You snuggle with your little one, it’s bedtime, what are the best kind of books to read? Rhyming books with their repetition and cadence are soothing for kids.
But did you know that even more than their soothing rhythms and rhymes, rhyming books are good for brain development?
As you read rhyming books together, your child’s brain is mapping the sounds to the syllables that make up words.
This is called phonological awareness and is a skill necessary for reading development later on.
Yet, narrative books are good for learning the parts of the story and for word recognition. So which books are best to help your child develop reading skills?
Reading and the Brain
Reading is a skill that is gained slowly over time. Even when a child starts reading, there is still much development yet to come.
How a child’s brain processes words on the page matures and changes with age and experience.
The research on brain changes and reading is literally mind-blowing (here’s a summary):
- Reading skills develop over a long period of time. Researchers have tracked changes in the left cortical areas of the brain from the age of 6 to 22!!!!
- Activity in the left cortical area of the brain is related to children’s phonological awareness – the ability to understand that speech is made up of units of sounds (phonemes) that represent written symbols (letters).
- With development, the brain becomes more interconnected, which allows children to map printed words to sound. Phonological awareness is a necessary skill for the ability to read words and young preschoolers’ performance on simple phonological tasks is a reliable predictor of early reading achievement.
- Studies that map areas of activity in the brain show that older children (7-8-year-olds) use the meaning of a word to recognize print, whereas, younger children may use ‘sounding it out’ to recognize print (phonological awareness).
So, what does all this mean?
For toddlers and preschoolers, the area of the brain associated with reading is immature and not well connected. I believe the early childhood period is a sensitive period for the development of simple phonological awareness– how words sound and how words are segmented.
A sensitive period is a time when we as parents can influence development more — the brain is open to change.
How many books we read, how often we read to our kids, and the types of books we read will directly affect the development of our child’s brain.
So, what kinds of books should you choose?
Best Books for The Development of Reading Skills
Research shows the best way to nurture phonological awareness in young children is by reading rhyming books.
In fact, research shows that children who have more opportunities to learn nursery rhymes and engage in wordplay activities have greater phonological awareness than those who do not.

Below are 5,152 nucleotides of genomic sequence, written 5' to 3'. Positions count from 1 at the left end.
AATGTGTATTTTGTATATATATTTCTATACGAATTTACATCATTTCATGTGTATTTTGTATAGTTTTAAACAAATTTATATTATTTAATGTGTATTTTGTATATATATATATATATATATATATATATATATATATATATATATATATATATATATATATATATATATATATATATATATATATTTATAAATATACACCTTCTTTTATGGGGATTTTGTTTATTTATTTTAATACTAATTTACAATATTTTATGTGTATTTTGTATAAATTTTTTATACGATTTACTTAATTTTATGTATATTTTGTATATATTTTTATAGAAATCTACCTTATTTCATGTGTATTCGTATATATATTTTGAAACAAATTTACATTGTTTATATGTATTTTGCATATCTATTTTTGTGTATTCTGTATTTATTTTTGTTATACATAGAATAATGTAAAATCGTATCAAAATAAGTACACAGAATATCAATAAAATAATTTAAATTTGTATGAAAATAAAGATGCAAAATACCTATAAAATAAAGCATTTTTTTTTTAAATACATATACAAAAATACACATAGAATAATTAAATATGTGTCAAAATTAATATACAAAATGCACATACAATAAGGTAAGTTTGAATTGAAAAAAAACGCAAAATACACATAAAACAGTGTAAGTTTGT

How can we as parents best take advantage of this sensitive period? Here are my three top things to do when reading with your child.
Top Three Things to Do When Reading to Boost Brain Development
1. Ask your child questions about the story (Want to know the best way according to tor research? Read this post: How to Teach Your Child to Read.
Basically, engage your child in the book. Read most of the sentence and leave out the last word, wait for them to fill it in.
- Ask questions about the illustrations.
- Relate the story to something you have done in your life recently.
- Ask what they think will happen next or why the main character feels the way that they do.
2. Read different kinds of books, both rhyming and narratives are great for different reasons.
Narratives are important for learning all the parts of a story. Stories are also how we make meaning in our lives, so reading stories helps children learn that cognitive skill.
Reading rhyming books may be especially important for toddlers and young preschoolers because research shows exposure to rhyming leads to better phonological awareness. This is an important skill for pre-readers.
Here are some of our favorite rhyming books:
3. Point to the words on the page, especially if they are contextual. For example, in Go Go Go Stop, the letters are large and colored text.
Books with large print, redundant text, and print that is embedded in the story are excellent for helping children map sound to letters.
Also, when parents point to salient text (large, contextualized words in a book) it increases the number of times 3-5-year-olds look at the words on the page, which helps them learn the words. When parents do not point to the text while reading children spend less than 2% of the time looking at the words.
This helps children learn printed words, as opposed to the sound of words (phonological awareness).
With development, the brain begins to map sound to printed words. So over the course of childhood children are learning different skills, that by the age of 8 have begun to merge and organize those skills.
Books that have a few large words or words in different colors are great for pre-readers to begin to develop print awareness. The Book with No Pictures is a great example of salient text and most of the Mo Willems (Don’t Let the Pigeon and Gerald and Piggy) books are great for this too.